We all grew up being told one of two things as a kid. Most commenly that we would have improved eye sight from eating carrots. Less common is the belief that you will gain a natural tan by ingesting large amounts of carrots (they told us this at my high school to get the girls to eat their veggies). The Germans stared speculating about improved eyesight of the British during WW2 during air raids, since the British populace ate lots of carrots. This was not accurate because of carrots but rather for the multiple radar stations. It is true that lack of vitamin A causes night blindness so eating a carrot every couple of weeks can be beneficial. Most of the carrot's nutrients are found in the outside wall. To preserve this, eat them freshly washed. If that turns you off, take a sharp knife and scrape away a thin layer. Only peel really thick carrots.

Safety Notes: If you do eat a lot of carrots to prove that they will give you a tan, be prepared for yellow skin or at the least slightly orange skin. Avoiding them for a while will reverse the coloration. If you don't return to your normal color in two weeks, consult a doctor about jaundice. Amazingly carrots can help combat food poisioning by killing some food-poisioning bacteria. So next time you travel make friends with some nicely bleached and rinsed carrot sticks instead of the chalky pink bottle. Much more tasty.

Raisin-Carrot Bread
loosely adapted from Better Homes and Gardens New Cookbook
I doubled the recipe but this makes a single loaf

  • 3/4 c raisin yellow raisins were used for extra color
  • 1/4 c rum or orange juice I used Bacardi but wonder if carrot juice would be good
  • 1 1/2 c all purpose flour
  • 3/4 c sugar
  • 2 t baking powder
  • 1 t ground cinnamon
  • 1/2 t salt
  • 1/4 t ground allspice
  • 1 egg
  • 1 c finely shredded carrots (about 3 large carrots made enough for two loaves)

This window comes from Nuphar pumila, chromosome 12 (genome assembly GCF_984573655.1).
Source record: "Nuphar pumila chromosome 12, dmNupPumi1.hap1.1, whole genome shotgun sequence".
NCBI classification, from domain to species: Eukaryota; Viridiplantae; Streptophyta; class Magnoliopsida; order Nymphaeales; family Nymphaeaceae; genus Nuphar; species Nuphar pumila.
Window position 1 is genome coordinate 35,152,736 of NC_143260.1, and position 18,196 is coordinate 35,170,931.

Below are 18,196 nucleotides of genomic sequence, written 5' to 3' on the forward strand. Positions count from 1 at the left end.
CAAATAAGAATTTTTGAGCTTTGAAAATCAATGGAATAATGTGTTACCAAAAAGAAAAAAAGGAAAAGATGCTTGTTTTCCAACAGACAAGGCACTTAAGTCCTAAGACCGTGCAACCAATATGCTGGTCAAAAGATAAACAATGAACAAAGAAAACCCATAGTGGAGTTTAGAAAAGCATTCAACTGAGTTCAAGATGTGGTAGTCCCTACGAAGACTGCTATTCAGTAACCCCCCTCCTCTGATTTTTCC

• 1/4 c cooking oil
  • 3/4 c chopped walnuts
  1. Spray the bottom of bread pan with oil. In a small bowl begin intoxicating the raisins with the juice.
  2. In a 2nd larger bowl, mix dry ingredients to create a well in which to later add wet mixture.
  3. In 3rd bowl - hopefully you have enough - combine egg, carrots, and cooking oil. Throw in the now bloated-with-goodness raisins. Once all is mixed together, place in the well of the dry mixture and combine till just moist.
  4. Gleefully dump into pan. Bake in average temp oven of 350F until toothpick passes the clean dip test. This was about 50 min for me. It should not be more than 60 min. Cool on racks.
  5. Eat small chunks of the fresh warm bread to savor the hint of rum. Then send to work with your husband to feed the rest of the crew.


Anonymous Sean said...

I love how the carrot has its legs demurely crossed.

9/15/2006 12:30 PM  
Blogger sher said...

Great post!! I really admire all the canning you're doing. I used to do that a lot, but tapered off..... The carrot cake looks YUMMM!!! The red hot cinnamon wedges sound very interesting

9/18/2006 11:57 AM  
Blogger Kalyn said...

The carrot bread sounds just wonderful. It's really true that if you eat too many carrots your skin will turn orange. I knew someone who that happened to.

9/18/2006 5:02 PM